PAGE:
How do I fund my study?PhD Funded Opportunities
Find PhD funding opportunities and studentships by subject area.Doctoral Training Centres at Queen's
Find out more >
Queen's has seven outstanding competitive Doctoral Training Centres, with each one providing funding for a number of PhD positions and more importantly a hub for carrying out world class research in key disciplines.New UK PhD loans
Find out more >
The UK Government will introduce new doctoral loans of up to £25,000 for PhDs and equivalent postgraduate research programmes from 2019. Loans will be offered to English-resident students to study all types of doctorate at universities across the UK.International Scholarships
Find out more >
Information on scholarships for international students, is available at www.qub.ac.uk/International/International-students/International-scholarships.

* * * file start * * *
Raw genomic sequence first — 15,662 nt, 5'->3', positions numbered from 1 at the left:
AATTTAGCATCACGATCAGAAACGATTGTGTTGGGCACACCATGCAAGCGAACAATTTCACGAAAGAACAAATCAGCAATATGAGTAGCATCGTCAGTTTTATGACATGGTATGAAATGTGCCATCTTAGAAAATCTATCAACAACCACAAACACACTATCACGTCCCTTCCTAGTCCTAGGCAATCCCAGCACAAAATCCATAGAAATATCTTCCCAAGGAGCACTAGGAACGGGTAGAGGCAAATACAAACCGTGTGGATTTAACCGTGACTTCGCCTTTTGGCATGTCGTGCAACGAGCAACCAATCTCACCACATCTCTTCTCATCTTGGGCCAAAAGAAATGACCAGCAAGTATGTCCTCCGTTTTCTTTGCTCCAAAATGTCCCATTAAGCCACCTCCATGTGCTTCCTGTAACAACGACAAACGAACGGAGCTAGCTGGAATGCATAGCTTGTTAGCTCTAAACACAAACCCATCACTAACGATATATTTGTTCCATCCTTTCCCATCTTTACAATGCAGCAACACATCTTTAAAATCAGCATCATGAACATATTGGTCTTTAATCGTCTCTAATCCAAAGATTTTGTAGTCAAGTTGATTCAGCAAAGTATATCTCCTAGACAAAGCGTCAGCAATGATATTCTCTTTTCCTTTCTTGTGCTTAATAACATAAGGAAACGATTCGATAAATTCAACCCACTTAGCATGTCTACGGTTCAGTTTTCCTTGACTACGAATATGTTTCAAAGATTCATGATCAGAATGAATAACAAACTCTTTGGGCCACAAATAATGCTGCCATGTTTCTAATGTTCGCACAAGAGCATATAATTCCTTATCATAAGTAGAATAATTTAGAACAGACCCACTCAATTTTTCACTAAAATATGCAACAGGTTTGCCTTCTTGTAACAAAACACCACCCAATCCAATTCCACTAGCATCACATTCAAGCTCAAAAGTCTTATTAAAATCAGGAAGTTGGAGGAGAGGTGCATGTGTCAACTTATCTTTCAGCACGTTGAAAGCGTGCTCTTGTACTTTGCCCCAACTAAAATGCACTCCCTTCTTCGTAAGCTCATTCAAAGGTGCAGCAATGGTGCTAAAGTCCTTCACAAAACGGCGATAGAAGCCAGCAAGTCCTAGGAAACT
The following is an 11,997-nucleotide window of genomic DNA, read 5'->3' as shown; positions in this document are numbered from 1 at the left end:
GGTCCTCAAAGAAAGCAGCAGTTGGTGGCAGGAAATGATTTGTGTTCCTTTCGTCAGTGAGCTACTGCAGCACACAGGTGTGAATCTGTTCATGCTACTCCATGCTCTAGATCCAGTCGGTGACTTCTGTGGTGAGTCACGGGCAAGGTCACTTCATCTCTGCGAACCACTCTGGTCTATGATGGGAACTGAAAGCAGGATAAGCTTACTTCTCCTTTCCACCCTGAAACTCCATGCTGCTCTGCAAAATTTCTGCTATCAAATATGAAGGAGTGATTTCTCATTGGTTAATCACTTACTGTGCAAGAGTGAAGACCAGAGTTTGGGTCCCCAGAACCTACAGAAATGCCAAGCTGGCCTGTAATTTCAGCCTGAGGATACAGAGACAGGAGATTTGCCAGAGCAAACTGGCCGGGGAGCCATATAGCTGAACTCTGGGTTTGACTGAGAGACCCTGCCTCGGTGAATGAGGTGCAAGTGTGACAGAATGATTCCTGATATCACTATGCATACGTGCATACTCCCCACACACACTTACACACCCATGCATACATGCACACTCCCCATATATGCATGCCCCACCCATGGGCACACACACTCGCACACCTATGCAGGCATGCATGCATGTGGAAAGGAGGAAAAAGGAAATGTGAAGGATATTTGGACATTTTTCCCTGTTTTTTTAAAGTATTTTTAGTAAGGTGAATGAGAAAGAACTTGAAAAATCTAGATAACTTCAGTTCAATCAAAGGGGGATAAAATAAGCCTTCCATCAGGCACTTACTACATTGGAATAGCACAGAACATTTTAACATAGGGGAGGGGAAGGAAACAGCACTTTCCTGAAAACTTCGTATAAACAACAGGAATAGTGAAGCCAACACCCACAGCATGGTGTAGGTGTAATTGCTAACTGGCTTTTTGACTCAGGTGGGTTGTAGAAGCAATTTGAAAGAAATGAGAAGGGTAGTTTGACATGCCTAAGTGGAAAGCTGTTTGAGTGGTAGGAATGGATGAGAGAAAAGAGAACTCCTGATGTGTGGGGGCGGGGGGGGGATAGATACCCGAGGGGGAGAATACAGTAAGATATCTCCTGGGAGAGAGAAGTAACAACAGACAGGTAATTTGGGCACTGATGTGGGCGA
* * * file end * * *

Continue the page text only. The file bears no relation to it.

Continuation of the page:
How to Apply
Find a supervisor
If you're interested in a particular project, we suggest you contact the relevant academic before you apply, to introduce yourself and ask questions.
To find a potential supervisor aligned with your area of interest, or if you are unsure of who to contact, look through the staff profiles linked here.
You might be asked to provide a short outline of your proposal to help us identify potential supervisors.
Fees and Funding